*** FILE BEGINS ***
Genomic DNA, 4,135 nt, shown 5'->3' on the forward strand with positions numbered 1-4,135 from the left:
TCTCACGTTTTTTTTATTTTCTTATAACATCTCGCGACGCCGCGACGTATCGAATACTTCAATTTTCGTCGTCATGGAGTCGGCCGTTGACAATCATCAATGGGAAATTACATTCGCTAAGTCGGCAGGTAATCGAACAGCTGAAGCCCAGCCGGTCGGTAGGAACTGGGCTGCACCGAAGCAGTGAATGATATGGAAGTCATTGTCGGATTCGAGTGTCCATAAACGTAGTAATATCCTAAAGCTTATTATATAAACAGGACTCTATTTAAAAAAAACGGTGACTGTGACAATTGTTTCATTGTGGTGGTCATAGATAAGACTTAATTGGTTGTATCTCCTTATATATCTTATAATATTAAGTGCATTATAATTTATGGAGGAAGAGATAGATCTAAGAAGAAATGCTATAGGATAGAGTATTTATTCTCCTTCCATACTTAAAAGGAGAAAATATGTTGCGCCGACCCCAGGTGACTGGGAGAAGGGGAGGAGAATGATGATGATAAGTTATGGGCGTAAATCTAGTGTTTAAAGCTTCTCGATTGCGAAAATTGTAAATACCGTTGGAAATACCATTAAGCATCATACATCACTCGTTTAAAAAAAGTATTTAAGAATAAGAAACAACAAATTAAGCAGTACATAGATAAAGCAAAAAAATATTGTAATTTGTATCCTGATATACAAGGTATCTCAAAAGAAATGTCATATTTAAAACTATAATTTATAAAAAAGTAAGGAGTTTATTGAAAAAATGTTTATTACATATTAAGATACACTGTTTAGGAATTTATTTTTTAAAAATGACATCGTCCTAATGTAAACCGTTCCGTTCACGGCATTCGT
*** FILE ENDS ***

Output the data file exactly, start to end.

Genomic DNA, 4,135 nt, shown 5'->3' on the forward strand with positions numbered 1-4,135 from the left:
TCTCACGTTTTTTTTATTTTCTTATAACATCTCGCGACGCCGCGACGTATCGAATACTTCAATTTTCGTCGTCATGGAGTCGGCCGTTGACAATCATCAATGGGAAATTACATTCGCTAAGTCGGCAGGTAATCGAACAGCTGAAGCCCAGCCGGTCGGTAGGAACTGGGCTGCACCGAAGCAGTGAATGATATGGAAGTCATTGTCGGATTCGAGTGTCCATAAACGTAGTAATATCCTAAAGCTTATTATATAAACAGGACTCTATTTAAAAAAAACGGTGACTGTGACAATTGTTTCATTGTGGTGGTCATAGATAAGACTTAATTGGTTGTATCTCCTTATATATCTTATAATATTAAGTGCATTATAATTTATGGAGGAAGAGATAGATCTAAGAAGAAATGCTATAGGATAGAGTATTTATTCTCCTTCCATACTTAAAAGGAGAAAATATGTTGCGCCGACCCCAGGTGACTGGGAGAAGGGGAGGAGAATGATGATGATAAGTTATGGGCGTAAATCTAGTGTTTAAAGCTTCTCGATTGCGAAAATTGTAAATACCGTTGGAAATACCATTAAGCATCATACATCACTCGTTTAAAAAAAGTATTTAAGAATAAGAAACAACAAATTAAGCAGTACATAGATAAAGCAAAAAAATATTGTAATTTGTATCCTGATATACAAGGTATCTCAAAAGAAATGTCATATTTAAAACTATAATTTATAAAAAAGTAAGGAGTTTATTGAAAAAATGTTTATTACATATTAAGATACACTGTTTAGGAATTTATTTTTTAAAAATGACATCGTCCTAATGTAAACCGTTCCGTTCACGGCATTCGT